When white colonists eventually migrated to the Cumberland Gap and the New River (where my grandmother was born), they found these strange folks already living there.

I am interested in learning more, as it becomes known. In studying the Melungeons, it is fascinating to note how some people don't mind being one of the first Americans, but twist themselves in knots to deny the African ancestors. My grandmother told me that as a child, she always knew there were Africans in her family tree... but that is not the rude terminology she used, which I will not repeat here. (What is interesting is that she found this amusing and never denied it. In all honesty, she seemed to find the idea of being related to Cherokee more disturbing.) When people snootily remarked that she looked like Lena Horne, she was obviously too thrilled to get mad about the racial thing.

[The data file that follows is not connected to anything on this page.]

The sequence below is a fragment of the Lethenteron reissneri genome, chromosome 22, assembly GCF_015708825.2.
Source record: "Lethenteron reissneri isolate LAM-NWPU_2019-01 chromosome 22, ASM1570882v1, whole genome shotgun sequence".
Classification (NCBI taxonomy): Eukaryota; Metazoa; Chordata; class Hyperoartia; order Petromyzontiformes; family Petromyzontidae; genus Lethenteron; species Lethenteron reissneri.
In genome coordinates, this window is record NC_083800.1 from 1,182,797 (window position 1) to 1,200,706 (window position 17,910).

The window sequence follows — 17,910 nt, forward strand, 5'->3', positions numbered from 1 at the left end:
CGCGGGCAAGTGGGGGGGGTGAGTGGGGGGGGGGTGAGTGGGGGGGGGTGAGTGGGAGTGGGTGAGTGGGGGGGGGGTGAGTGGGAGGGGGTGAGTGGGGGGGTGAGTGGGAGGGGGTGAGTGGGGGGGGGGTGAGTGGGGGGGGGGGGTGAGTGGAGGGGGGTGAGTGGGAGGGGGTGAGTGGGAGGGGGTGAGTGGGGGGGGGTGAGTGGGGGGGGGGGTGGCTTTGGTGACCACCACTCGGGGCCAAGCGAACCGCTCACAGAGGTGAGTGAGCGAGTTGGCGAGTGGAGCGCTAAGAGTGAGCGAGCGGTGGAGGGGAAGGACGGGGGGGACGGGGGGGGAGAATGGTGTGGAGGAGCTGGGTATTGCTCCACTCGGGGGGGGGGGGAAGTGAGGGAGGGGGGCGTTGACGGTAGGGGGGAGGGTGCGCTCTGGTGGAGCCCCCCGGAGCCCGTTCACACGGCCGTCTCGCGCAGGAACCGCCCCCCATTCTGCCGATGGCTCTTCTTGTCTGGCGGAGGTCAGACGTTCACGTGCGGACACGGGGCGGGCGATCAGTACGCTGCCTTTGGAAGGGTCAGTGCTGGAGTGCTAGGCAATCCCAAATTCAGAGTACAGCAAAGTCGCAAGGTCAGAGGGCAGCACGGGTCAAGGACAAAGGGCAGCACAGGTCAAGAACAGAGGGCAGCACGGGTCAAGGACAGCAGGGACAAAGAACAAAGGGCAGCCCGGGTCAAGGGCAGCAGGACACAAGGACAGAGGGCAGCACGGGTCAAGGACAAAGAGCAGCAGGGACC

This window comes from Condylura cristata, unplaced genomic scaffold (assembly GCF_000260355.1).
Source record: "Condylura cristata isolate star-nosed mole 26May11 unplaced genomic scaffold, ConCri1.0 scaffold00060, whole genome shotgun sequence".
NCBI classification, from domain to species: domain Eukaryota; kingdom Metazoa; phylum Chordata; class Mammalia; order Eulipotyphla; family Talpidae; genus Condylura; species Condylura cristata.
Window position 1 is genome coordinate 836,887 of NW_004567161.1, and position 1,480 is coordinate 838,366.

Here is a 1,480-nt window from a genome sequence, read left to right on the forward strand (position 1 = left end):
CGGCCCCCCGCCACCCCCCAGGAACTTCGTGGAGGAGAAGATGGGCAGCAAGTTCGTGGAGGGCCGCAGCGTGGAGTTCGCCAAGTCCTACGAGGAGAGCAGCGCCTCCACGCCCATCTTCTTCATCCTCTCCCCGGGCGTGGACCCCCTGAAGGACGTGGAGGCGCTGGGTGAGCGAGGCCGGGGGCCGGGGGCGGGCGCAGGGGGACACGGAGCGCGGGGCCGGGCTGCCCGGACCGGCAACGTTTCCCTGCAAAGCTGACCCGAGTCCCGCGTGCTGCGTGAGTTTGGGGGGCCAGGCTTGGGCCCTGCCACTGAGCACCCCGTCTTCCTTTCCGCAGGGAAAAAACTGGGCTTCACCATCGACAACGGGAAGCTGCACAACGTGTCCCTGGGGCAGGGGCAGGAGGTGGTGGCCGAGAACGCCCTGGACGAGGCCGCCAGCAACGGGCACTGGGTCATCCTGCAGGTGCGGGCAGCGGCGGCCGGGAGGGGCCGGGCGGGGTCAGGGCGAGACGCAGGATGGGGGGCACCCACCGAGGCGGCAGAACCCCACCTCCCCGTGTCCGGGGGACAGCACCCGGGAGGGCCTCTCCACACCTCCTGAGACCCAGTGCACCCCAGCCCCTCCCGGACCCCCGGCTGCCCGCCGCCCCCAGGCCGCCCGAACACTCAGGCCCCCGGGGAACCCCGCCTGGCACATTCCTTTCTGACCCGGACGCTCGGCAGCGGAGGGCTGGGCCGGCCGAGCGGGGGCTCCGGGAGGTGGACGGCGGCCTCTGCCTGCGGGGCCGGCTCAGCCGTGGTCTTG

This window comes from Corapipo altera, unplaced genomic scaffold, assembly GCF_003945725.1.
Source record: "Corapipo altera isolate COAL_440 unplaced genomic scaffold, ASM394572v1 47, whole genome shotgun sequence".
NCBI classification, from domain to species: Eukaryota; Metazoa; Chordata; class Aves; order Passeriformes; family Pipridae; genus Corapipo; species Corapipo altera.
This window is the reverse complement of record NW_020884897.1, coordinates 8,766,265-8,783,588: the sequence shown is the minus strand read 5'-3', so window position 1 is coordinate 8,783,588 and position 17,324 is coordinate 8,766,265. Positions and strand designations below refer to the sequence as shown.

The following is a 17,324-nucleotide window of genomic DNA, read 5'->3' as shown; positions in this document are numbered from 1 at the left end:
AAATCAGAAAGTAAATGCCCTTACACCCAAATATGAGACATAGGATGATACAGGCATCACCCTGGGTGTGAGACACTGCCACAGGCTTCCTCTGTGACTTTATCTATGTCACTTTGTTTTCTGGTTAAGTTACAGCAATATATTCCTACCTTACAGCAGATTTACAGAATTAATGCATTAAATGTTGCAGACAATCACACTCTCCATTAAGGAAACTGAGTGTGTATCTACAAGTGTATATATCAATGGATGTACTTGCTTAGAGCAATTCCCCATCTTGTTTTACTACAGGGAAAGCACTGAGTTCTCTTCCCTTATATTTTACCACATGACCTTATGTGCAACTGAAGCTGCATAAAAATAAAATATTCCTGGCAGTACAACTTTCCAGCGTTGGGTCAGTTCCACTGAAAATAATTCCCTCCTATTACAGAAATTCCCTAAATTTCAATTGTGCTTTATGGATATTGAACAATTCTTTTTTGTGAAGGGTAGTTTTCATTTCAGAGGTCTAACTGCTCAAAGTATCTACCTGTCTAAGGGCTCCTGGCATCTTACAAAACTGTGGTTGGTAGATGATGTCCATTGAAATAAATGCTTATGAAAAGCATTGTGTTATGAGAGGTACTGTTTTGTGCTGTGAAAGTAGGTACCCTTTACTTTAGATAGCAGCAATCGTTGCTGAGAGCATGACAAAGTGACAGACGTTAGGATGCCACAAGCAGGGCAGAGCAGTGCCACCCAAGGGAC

Second photo is of my grandmother and my mother, Betty, on the right. I estimate their ages to be 37 and 21, respectively. (1955 - Parkersburg, WV)

















Third photo is my mother and me, ages 38 and 15. (1973 - Columbus, OH)
Yes, before you ask, I think that IS real fur. She thought fake fur was low class.

I miss them a lot during this time of year.

And now, your turn. Who do you miss?

19 comments:

John Powers said...

My parents are Yankees and I was born in the mountains of Virginia. There are untold stories in my family, but sort of a presumption that the stories told more or less align with facts. Living in the South it seemed as though there was a difference about stories: the stories didn't have to be exactly true, but there couldn't be missing or untold stories.